S&P 500 PRICE OUTLOOK: STOCK MARKET BOLSTERED BY VOLATILITY COMPRESSION, BUT VIX INDEX FUTURES SIGNAL FEAR STILL LINGERS
- S&P 500 price outlook has improved while cross-asset volatility benchmarks normalize from financial crisis highs
- VIX Index remains pressured as market complacency builds on the back of FOMC liquidity and fiscal stimulus measures
- VIX term structure suggests extreme fear still lingers and that the stock market recovery remains in jeopardy
The S&P 500 has rebounded more than 30% since the popular stock market index bottomed on March 23. Stocks recovered sharply following a series of unparalleled efforts from global governments and central banks – like unlimited QE from the Fed and $2.3 trillion coronavirus stimulus bill from US Congress. A retracement lower in measures of volatility, such as the S&P 500 VIX Index, likely encouraged the improvement in trader sentiment as well.
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S&P 500 PRICE OUTLOOK BRIGHTENED AS VIX INDEX, CROSS-ASSET VOLATILITY RECEDED
Generally speaking, there is a strong inverse relationship observed among the direction of risk assets, like stocks, and level of market volatility. This is indicated by the negative correlation typically held between S&P 500 price action and the VIX Index.
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An influx of coronavirus optimism since mid-March, though supportive of the S&P 500, has largely kept the VIX Index and several cross-asset volatility benchmarks under pressure. The retracement lower in market volatility over recent weeks might seem encouraging on the surface, but VIX Index term structure indicates that investor uncertainty remains extremely high, and leaves the stock market rally in jeopardy, even as spot VIX falls.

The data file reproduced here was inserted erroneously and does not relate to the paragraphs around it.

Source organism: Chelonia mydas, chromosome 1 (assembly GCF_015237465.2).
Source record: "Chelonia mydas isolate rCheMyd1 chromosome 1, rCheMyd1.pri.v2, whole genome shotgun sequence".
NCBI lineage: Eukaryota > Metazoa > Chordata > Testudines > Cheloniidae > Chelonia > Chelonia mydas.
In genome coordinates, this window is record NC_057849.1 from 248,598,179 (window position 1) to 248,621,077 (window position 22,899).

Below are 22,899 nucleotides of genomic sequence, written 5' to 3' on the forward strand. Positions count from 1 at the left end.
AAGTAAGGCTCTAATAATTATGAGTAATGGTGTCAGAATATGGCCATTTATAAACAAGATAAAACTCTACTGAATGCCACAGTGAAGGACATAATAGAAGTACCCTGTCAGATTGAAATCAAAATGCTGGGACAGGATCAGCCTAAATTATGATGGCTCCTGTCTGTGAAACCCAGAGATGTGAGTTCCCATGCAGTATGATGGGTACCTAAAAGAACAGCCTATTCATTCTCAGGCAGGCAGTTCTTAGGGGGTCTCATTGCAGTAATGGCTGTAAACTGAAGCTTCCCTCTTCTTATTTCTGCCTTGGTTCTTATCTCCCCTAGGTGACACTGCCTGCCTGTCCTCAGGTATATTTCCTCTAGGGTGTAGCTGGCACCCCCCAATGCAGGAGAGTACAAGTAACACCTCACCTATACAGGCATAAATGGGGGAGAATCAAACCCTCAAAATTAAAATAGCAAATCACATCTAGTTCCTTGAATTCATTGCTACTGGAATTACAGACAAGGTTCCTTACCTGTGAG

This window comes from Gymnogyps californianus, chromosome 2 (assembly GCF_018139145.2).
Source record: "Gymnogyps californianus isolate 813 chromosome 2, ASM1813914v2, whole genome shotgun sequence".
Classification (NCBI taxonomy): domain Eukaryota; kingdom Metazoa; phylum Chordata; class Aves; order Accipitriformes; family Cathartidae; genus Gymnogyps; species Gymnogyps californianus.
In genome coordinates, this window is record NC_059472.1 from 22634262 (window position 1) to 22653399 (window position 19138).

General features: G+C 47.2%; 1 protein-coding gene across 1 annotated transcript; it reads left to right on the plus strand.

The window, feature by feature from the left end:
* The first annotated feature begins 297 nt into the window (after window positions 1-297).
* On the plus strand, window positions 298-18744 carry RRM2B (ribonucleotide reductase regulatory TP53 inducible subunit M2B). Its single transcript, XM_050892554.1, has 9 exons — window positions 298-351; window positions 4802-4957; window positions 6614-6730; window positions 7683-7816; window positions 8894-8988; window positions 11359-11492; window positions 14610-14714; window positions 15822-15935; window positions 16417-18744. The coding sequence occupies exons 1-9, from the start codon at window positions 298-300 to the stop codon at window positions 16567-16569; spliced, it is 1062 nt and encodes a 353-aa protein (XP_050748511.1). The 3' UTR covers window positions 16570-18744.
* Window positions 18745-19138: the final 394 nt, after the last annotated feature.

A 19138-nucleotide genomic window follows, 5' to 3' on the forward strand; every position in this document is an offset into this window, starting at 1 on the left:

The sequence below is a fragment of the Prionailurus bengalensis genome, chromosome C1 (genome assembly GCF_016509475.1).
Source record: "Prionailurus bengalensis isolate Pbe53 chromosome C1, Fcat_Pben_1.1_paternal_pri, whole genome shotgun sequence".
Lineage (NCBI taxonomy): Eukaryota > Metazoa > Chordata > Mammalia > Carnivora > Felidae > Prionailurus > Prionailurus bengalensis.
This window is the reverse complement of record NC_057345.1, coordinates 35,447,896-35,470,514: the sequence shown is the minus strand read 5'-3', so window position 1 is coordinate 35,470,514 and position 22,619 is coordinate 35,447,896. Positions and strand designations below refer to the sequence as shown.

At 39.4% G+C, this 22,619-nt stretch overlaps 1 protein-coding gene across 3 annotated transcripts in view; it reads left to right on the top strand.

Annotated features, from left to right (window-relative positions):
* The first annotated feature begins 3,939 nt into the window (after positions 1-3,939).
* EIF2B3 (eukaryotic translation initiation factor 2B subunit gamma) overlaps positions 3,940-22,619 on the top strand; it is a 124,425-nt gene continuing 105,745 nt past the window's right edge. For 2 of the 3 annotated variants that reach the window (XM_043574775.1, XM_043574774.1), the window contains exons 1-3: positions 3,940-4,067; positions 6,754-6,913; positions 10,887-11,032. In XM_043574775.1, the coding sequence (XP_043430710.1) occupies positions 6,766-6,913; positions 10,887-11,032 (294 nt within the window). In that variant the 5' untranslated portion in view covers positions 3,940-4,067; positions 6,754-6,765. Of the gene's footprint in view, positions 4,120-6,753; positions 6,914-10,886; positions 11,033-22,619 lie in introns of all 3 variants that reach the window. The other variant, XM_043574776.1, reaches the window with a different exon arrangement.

VIX INDEX TERM STRUCTURE SHOWS EXTREME UNCERTAINTY STILL LINGERS AMID CORONAVIRUS RECESSION RISK, REINTRODUCED US-CHINA TRADE WAR UNCERTAINTY
Just like the normalization of past volatility cycles, the VIX Index has gravitated back lower toward its historical mean after exploding higher earlier this year. While the VIX Index may have pulled back from its strongest level since the global financial crisis, the popular fear-gauge suggests extreme fear and uncertainty still lurk on the horizon.
VIX term structure illustrates how stock market volatility expected later on in the year continues to hang around alarming levels. Also, VIX Index futures settling this August, September, October and November trade higher today relative to their March 23 close when the stock market bottomed. Moreover, the VIX looks roughly anchored to 30% across the curve. This is notably above the long-term average of about 19%.
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S&P 500 price outlook nevertheless appears at risk of souring abruptly again in light of ‘sticky’ volatility readings, as well as in consideration of the likely unavoidable coronavirus recession. Stocks also face fresh headwinds from reintroduced US-China trade war uncertainty while Trump talks tariffs. That said, keeping close tabs on VIX term structure, in addition to cross-asset volatility benchmarks, like crude oil volatility, could provide investors with valuable insight as to where the broader stock market might head next.
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